Number-crunchers are urging the federal government, businesses and insurers to fix the gaps in cyber protection that are costing the Australian economy billions of dollars.
Risk experts at the Actuaries Institute on Wednesday released research showing the vulnerability of organisations, from small firms to large corporates.
“Sitting back and doing nothing shouldn’t be an option when cyber attacks cost the Australian economy $33 billion last financial year,” institute president Annette King said.
The report’s lead author Win-Li Toh found only one in five (20 per cent) of small to medium enterprises have cyber insurance, compared with up to 70 per cent for larger organisations.
And yet 75 per cent of ransomware attacks in 2021 were on companies with fewer than 1000 people.
Prime Minister Anthony Albanese told federal parliament the Optus breach, that’s exposed the details of almost 10 million customers, should be “an absolute wake-up call for corporate Australia”.
Australia clearly needs new laws governing data collection and security, he said during Question Time.
Ms Toh said with government support on skills, guidance and better regulation, a deeper and better-informed cyber insurance market could do more than provide payouts when the first line of defence fails.
“It can also strengthen that first line, by offering clear signals and incentives to business – in the form of eligibility, pricing and sharing of insights – on best-practice standards,” she said.
With Russia’s invasion of Ukraine adding to risks, another concern for firms is the declaration of acts of cyber war as excluded from insurance cover.
The world’s insurance market recently gave directions to underwriters on excluding liability for losses from any state-backed cyber attack.
Cyber risk was already growing at unprecedented levels globally, with ransomware attacks more than tripling in two years.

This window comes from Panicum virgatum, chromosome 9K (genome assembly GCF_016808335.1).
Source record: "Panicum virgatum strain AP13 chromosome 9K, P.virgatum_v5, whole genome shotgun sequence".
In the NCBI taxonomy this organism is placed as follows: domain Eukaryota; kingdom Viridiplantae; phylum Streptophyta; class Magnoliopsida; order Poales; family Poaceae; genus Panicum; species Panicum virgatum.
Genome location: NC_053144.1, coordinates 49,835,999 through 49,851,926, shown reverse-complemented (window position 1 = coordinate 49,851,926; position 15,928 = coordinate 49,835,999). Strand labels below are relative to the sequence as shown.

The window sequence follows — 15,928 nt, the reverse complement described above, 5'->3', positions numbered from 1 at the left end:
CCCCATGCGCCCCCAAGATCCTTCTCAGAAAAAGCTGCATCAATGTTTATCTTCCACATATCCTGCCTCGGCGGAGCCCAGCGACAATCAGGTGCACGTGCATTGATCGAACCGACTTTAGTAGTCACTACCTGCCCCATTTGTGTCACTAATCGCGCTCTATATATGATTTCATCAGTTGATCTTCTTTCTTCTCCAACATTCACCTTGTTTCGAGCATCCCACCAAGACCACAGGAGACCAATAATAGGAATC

Ransomware is a form of malicious software, or malware, that can lock out computer users. Hackers then demand payments in exchange for restoring access to data and systems.
Targets of ransomware attacks in Australia have in recent years ranged from logistics giant Toll Group to hospitals in Victoria.
“The accessibility of ransomware as a service, combined with the development of crypto currencies enabling untraceable payments has super-charged the growth of cyber attacks,” Ms Toh said.
“This has brought more organisations of different types and sizes under the widening net of cyber criminals to the point where it is now clear that no firm is immune.”
But government departments are a long way off minimum standards of cyber security and many businesses are also falling short, she warned.
“Adding to these challenges are escalating cyber losses that have reduced insurer appetite for this class, significant shortage of capacity to provide the levels of protection needed across the market, and premium hikes in the double/triple digits over the past two years,” Ms Toh said.
Former home affairs minister Karen Andrews has proposed new cyber extortion laws so that cybercriminals who use ransomware face an increased maximum penalty of 10 years in jail.
Attacks on critical infrastructure such as phone networks would attract a maximum penalty of 25 years in jail, under the bill she reintroduced to parliament this week after failing to push it through while in government.